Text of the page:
terminal emulator display. It's pretty much pointless and could
be done directly with OpenGL.
- cdez is rotting
I actually have a C version of dez 1.2 too. It could be
updated and published or something.
- rez and crez are complicated
rez is a project that implements a `personal' versioned
blob store. It supports free branches and cheap copies
(iirc), renames, metadata and all that jazz, and uses dez for
compact storage. Berkely DB (JE) is used as an embedded
This is a project i've worked on and off for years (15?+) with
separate C and Java implementations. The original driver was
for a web CMS. The last time I worked on it was a year ago
porting it to C (including a C versin of dez), for this very
blog - although in the end I stayed with the simple blogz.
It's explicitly not `enterprise' oriented on purpose.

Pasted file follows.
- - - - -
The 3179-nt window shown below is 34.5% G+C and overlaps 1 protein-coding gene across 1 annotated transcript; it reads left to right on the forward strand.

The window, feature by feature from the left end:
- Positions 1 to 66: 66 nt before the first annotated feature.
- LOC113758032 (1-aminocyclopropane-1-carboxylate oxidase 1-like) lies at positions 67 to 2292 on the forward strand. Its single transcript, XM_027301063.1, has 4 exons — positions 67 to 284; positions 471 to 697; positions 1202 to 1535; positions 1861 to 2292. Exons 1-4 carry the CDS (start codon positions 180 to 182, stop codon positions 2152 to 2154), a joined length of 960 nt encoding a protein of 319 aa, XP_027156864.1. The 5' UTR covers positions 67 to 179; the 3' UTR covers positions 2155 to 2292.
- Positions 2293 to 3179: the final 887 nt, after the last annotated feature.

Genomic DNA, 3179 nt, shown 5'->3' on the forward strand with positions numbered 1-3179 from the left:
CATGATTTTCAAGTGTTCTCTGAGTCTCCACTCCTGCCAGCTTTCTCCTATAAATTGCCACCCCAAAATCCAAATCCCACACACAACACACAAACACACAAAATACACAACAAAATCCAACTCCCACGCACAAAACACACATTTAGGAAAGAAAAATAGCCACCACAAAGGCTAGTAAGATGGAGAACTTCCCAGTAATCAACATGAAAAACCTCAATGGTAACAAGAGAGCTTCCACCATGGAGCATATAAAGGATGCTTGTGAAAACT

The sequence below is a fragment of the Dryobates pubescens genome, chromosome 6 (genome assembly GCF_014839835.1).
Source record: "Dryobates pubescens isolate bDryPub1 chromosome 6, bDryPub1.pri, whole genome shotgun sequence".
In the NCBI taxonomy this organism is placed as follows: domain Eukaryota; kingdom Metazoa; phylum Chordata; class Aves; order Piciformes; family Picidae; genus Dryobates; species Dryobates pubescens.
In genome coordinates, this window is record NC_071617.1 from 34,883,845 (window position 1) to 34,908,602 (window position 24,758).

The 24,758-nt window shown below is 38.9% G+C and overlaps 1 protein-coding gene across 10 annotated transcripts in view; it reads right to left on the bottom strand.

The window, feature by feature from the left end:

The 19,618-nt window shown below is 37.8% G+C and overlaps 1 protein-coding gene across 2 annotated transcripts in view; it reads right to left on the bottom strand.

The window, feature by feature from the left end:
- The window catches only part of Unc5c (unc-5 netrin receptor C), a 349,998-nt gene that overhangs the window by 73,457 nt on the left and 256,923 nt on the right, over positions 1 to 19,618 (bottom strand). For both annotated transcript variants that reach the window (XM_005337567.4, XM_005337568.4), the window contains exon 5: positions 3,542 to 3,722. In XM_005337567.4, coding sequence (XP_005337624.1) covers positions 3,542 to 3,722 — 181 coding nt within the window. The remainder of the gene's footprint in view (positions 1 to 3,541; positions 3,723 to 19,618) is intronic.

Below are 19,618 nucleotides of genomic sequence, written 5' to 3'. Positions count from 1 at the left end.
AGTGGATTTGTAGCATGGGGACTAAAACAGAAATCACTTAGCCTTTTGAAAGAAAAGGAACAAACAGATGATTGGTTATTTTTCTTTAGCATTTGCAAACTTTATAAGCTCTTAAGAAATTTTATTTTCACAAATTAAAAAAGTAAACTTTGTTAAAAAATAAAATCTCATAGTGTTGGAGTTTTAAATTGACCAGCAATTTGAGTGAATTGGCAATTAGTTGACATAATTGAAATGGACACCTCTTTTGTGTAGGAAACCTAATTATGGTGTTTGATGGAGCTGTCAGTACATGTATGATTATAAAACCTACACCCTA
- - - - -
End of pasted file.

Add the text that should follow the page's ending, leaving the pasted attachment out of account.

There's probably plenty of alternatives around now and I don't
really know what to do with it. I never quite got the API
down to the point I was really happy with. The C version
should probably use lmdb now.
What I have done actually works though so I should probably
drop it out somewhere. The problems aren't all that
complicated but I think I solved them in a fairly tidy and
compact and reusable way.
- libeze - 2.0
I just need to drop this into git as is.
This was also in the midst of a large number of changes but I
kept them out for the last release. But I have a good number
of bits and pieces I can add to it. playerz is the main
driver here, but that doesn't need much.
- SynthZ - the popular one
I'm not doing anything with this, but it has been